I need a printer small enough to fit inside a hollowed-out door...
January 2, 2009 4:05 AM   Subscribe

I'm trying to fit a printer inside a hollowed-out door. Any ideas about really small printers? Like, ones that print on A5 paper or smaller? USB would be great, otherwise, open to ideas.

I want to do this so that people can email notes to a room and it will look like they the note has just been 'slipped under the door'...
posted by basil1 to Computers & Internet (8 answers total) 1 user marked this as a favorite
While this might not be perfect for you, try searching for portable photo printers, like the Polaroid PoGo and the like.
posted by jedrek at 6:13 AM on January 2, 2009

If it's a thickish door, there's the Canon PIXMA iP90v - it's a "laptop printer" which might help you google up some other products.
posted by Mike1024 at 6:13 AM on January 2, 2009

Brother does a series of thin printers that do diffferent sizes (up to A6),and are less than an inch thick and can hold up to 50 sheets. They are called the MW series, and some offer Bluetooth or USB conenctions. They are somewhat expensive, though. Other than that, you might want to look at a small photo printer that you could arange where the printer is fixed to one side of the door and the paper path makes it look like it was pushed under the door. Gravity could work here: you mount the printer up on the back of the door, and the print falls out and into a slide that ends up under the door.
posted by baggers at 6:15 AM on January 2, 2009

Best answer: How much you have to spend? The Seiko DPU-3445 is a bit expensive, maybe cheaper on ebay. But it prints on 4-inch wide rolls of thermal paper. I think thermal printer is probably what you need to save space.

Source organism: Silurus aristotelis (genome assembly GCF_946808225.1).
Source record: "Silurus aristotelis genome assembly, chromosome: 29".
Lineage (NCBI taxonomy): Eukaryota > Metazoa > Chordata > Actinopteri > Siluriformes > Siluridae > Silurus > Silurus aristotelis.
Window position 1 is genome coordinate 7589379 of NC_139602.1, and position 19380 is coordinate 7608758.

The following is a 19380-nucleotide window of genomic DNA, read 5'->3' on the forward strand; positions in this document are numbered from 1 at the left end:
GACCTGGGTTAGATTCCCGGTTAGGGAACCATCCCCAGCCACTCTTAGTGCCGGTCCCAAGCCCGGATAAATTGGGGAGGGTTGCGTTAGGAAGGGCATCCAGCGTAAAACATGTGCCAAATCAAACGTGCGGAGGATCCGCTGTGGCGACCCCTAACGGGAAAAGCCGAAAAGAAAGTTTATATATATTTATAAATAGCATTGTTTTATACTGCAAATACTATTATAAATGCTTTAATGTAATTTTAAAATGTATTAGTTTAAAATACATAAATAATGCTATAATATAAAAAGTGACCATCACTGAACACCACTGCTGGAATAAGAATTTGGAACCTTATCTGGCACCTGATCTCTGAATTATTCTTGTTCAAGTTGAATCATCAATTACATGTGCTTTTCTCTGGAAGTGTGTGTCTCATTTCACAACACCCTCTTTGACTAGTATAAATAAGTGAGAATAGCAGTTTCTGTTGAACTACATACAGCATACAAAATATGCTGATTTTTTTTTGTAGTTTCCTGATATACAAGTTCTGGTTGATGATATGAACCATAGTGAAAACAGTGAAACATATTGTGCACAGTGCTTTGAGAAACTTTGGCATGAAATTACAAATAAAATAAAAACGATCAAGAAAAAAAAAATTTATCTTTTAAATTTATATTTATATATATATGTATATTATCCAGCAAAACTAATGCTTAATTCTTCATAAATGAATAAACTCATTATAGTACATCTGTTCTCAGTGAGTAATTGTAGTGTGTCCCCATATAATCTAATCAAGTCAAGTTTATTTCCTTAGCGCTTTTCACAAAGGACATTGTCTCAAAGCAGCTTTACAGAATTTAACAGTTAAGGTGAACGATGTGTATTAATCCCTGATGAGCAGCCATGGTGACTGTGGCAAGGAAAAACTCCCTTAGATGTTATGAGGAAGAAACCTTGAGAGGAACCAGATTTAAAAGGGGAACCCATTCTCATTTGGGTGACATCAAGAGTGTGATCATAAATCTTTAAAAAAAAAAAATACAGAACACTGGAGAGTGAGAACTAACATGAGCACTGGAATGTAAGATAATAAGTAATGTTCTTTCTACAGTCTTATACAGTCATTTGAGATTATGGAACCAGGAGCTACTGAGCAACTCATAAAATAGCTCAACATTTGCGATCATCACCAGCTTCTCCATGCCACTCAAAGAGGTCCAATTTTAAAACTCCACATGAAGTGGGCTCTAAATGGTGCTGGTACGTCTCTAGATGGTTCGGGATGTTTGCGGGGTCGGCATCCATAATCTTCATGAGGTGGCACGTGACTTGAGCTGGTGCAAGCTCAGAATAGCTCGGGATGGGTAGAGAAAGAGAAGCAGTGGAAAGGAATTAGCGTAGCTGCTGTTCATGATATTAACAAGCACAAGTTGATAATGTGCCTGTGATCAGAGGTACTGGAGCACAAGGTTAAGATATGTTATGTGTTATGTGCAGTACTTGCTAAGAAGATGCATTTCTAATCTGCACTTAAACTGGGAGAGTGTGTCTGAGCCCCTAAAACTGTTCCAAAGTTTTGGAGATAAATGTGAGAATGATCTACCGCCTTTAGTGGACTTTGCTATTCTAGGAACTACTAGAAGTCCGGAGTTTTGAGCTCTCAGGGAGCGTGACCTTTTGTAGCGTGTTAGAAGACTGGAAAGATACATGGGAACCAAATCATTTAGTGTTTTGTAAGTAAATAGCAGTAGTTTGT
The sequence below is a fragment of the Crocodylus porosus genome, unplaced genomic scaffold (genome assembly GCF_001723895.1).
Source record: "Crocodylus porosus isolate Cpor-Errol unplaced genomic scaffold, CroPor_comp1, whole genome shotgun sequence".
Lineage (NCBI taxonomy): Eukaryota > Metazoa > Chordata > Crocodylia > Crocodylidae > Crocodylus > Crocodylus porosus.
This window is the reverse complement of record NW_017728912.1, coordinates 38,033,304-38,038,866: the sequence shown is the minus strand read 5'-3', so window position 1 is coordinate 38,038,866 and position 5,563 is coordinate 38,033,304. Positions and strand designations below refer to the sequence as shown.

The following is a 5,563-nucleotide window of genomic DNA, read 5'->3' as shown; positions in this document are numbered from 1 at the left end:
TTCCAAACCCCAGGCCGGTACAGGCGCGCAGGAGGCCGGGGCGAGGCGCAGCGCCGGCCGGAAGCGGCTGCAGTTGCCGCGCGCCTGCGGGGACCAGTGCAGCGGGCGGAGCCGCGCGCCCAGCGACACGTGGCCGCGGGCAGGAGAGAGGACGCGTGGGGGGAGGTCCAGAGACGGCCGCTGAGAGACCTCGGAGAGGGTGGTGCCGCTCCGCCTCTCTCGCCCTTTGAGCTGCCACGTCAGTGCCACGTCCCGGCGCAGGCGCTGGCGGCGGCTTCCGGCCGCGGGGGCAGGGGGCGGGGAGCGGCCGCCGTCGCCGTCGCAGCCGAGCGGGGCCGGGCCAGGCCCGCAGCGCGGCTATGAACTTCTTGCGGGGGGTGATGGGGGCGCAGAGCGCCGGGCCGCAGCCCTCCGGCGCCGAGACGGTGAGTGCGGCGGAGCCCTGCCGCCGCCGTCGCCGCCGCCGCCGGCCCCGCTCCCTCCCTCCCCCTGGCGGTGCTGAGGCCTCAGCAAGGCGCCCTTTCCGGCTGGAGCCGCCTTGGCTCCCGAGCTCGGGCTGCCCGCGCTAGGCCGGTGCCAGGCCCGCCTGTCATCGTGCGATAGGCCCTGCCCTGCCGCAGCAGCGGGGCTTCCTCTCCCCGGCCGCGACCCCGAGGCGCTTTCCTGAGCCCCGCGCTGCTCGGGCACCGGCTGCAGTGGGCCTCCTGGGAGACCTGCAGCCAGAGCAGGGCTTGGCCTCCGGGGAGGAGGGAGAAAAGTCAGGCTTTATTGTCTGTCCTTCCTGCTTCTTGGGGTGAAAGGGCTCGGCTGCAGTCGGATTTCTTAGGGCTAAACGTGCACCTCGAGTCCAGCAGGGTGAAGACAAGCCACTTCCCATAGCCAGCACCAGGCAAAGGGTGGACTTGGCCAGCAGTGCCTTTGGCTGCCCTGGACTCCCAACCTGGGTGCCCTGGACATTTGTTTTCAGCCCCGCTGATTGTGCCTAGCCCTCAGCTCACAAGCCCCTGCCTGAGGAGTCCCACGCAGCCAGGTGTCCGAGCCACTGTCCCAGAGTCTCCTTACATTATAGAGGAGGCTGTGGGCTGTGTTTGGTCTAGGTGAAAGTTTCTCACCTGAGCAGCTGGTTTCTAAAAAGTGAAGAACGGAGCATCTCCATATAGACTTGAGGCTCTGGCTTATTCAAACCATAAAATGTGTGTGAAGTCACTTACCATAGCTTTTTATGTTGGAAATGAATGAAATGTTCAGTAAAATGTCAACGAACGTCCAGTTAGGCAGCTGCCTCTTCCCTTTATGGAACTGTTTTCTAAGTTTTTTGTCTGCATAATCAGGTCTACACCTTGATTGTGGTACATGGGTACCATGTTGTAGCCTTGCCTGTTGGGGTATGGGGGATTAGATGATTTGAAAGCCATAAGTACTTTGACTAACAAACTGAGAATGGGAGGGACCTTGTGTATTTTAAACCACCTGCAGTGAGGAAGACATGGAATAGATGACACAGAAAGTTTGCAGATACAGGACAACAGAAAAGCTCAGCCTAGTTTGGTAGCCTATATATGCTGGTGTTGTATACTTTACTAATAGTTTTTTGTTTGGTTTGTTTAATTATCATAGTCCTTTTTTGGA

posted by Iteki at 7:09 AM on January 2, 2009

Best answer: Maybe you should mount the printer on the wall above the door ( kind of looking like an air conditioner you know) and have a chute integrated into the door (or on one side with a false door skin hiding it) that drops out the printed page onto the floor. Flare the chute at both ends to prevent jams. Also make it bigger than the paper enough to slide freely down but not enough that the paper could rotate diagonally to get jammed.

I think that the real problem with putting it inside the door is not the size in the end but that it will get bashed/tweaked/misaligned etc. every time someone open and shuts the door. Plus hollow core doors are made like crap these days and it would take tons of reinforcement etc. to mount it in there.
posted by ijustwantyourhalf at 7:26 AM on January 2, 2009

Best answer: cool idea. I think your best bet is to use a printer intended for embedded applications that prints off a roll (think of a receipt printer), and slices off pieces once its done printing. It took a while for for me to find the right search terms, but googling "printer mechanism" seems to get you on the right track.

I bet you could find something used.
posted by Good Brain at 9:26 AM on January 2, 2009

Polaroid's Pogo printer is small enough, uses battery power, no ink, and can accept images wirelessly from a bluetooth connection, but it only holds 10 sheets of paper, and those sheets cost 40 cents each.

I think we need more information.
posted by cockeyed at 10:14 AM on January 2, 2009

Response by poster: You guys totally rule. Thermal printers are exactly what I need.

I found basic instructions about how to connect a thermal printer to a computer via Arduino, here's a link:


Thanks again!
posted by basil1 at 1:22 AM on February 2, 2009

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